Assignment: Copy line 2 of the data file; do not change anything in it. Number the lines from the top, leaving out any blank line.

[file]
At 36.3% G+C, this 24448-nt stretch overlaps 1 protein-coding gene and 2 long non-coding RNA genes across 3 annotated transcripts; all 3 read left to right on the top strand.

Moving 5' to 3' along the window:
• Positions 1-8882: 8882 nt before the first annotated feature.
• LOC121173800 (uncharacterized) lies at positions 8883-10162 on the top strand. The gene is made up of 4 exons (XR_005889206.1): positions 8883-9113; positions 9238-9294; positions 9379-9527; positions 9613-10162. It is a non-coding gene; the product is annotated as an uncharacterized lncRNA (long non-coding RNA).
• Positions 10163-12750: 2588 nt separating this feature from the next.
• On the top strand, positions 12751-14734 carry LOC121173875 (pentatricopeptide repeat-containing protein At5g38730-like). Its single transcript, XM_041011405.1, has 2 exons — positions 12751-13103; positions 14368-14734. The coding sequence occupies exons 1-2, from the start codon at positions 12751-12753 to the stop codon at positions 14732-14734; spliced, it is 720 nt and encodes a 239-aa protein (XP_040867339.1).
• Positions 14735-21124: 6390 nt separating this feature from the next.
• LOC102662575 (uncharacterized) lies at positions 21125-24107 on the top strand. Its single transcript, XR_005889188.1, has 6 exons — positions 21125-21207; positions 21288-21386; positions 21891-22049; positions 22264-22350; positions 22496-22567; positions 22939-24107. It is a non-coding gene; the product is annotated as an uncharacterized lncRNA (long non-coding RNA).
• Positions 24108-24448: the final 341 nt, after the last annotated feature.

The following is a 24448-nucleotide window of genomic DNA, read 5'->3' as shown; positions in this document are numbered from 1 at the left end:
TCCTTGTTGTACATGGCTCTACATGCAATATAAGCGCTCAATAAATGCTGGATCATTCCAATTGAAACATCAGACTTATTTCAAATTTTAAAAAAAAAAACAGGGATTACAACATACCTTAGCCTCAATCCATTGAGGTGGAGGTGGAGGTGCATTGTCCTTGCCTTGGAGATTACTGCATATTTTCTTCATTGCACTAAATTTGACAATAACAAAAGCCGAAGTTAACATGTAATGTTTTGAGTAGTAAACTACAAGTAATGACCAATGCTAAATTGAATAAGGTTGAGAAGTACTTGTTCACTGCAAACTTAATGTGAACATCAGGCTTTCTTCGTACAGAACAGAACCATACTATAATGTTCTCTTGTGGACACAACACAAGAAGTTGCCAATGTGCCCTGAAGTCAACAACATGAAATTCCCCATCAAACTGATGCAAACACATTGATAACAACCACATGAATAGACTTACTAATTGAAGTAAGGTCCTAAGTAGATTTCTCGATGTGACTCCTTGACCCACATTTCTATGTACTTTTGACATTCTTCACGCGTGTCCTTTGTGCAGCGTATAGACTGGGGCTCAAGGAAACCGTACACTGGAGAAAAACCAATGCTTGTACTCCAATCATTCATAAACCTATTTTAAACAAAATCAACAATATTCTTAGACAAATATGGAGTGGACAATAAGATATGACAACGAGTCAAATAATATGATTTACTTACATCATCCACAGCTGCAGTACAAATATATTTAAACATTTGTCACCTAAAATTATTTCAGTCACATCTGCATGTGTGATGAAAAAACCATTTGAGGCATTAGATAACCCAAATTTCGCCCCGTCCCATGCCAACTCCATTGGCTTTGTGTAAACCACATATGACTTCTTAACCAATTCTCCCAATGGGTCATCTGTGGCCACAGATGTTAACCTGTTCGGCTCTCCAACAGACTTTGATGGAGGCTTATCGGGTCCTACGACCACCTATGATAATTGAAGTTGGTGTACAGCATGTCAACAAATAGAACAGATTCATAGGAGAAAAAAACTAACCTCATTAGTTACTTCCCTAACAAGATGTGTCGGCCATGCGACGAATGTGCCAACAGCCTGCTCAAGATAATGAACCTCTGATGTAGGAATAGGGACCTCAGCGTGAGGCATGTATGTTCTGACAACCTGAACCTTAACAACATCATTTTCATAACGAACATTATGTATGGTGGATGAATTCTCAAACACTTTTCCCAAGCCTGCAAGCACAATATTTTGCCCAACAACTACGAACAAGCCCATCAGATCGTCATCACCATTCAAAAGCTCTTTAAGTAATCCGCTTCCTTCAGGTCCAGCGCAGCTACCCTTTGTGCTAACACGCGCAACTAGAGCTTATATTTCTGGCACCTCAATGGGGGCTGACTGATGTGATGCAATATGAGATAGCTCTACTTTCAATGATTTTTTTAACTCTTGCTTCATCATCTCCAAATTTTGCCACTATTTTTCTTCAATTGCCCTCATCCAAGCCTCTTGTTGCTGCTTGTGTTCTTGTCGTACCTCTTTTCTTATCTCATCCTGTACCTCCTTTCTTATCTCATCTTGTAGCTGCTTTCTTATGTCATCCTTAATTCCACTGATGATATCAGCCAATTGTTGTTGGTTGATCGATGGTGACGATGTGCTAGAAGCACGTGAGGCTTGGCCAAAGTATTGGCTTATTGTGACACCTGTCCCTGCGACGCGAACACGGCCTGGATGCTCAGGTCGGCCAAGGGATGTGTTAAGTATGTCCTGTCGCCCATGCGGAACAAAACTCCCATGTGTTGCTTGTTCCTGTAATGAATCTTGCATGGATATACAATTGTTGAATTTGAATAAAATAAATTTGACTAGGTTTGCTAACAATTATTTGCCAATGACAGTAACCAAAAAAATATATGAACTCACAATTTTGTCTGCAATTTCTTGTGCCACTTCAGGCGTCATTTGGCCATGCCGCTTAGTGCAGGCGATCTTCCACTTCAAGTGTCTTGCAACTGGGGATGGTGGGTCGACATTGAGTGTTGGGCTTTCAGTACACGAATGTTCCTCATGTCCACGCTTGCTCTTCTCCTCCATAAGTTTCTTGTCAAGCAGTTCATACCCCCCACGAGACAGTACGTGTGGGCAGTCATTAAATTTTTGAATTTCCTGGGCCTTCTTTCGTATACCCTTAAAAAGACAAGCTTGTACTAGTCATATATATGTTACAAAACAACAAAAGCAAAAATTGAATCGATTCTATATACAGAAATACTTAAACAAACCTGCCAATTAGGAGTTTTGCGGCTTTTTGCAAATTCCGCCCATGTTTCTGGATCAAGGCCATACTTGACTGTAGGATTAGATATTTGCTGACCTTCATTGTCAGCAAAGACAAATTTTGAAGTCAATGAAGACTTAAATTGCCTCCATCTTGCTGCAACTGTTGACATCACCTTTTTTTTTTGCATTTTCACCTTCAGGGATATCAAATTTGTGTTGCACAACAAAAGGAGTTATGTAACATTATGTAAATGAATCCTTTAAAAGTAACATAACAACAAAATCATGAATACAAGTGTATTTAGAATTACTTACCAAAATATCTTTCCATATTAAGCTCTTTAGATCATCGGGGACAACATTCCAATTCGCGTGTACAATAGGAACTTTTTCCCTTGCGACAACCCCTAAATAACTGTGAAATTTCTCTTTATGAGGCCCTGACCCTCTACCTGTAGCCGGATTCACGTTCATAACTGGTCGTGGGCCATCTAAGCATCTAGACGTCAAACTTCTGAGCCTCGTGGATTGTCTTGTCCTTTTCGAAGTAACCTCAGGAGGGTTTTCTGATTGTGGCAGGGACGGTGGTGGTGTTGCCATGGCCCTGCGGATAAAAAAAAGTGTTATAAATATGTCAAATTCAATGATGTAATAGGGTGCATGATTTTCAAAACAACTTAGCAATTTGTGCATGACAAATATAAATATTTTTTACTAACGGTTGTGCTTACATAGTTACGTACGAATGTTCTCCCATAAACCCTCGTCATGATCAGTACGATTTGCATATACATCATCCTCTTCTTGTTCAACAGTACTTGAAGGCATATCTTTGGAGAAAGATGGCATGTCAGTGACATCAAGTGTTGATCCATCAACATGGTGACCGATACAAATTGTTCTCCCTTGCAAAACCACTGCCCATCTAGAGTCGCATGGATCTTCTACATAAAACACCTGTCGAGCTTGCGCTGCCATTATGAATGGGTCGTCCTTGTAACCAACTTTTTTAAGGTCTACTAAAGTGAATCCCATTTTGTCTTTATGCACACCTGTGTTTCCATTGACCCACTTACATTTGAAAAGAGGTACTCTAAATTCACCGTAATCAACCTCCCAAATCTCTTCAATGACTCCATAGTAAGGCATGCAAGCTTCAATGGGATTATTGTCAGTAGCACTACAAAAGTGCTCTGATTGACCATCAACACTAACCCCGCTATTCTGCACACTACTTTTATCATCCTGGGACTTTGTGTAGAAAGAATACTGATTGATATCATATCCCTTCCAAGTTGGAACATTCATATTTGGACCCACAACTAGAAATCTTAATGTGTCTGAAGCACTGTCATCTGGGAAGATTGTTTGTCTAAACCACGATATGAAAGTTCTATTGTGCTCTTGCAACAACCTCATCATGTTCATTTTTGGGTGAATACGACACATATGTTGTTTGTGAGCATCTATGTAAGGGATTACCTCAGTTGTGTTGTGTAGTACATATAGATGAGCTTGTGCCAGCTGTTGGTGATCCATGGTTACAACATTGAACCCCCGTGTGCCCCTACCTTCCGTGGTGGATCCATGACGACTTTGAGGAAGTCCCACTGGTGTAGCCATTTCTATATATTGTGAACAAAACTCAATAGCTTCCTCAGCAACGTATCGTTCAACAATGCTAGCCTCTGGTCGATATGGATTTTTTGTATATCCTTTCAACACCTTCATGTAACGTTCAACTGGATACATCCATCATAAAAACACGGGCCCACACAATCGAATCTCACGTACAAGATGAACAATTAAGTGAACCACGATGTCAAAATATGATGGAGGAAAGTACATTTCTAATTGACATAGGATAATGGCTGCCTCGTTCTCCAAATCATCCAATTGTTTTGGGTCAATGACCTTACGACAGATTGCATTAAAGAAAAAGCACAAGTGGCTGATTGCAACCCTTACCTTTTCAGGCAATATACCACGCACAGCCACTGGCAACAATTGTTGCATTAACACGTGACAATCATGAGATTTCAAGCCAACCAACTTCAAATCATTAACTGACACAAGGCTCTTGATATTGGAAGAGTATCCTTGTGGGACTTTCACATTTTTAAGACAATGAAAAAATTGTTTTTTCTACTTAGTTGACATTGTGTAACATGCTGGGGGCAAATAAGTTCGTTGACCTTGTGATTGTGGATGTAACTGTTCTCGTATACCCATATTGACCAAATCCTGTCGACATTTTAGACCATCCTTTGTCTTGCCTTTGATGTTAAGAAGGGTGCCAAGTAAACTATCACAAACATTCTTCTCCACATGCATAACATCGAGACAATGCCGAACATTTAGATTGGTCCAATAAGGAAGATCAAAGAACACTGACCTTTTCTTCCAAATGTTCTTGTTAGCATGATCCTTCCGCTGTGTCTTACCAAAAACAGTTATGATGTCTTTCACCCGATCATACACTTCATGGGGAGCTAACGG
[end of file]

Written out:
Moving 5' to 3' along the window: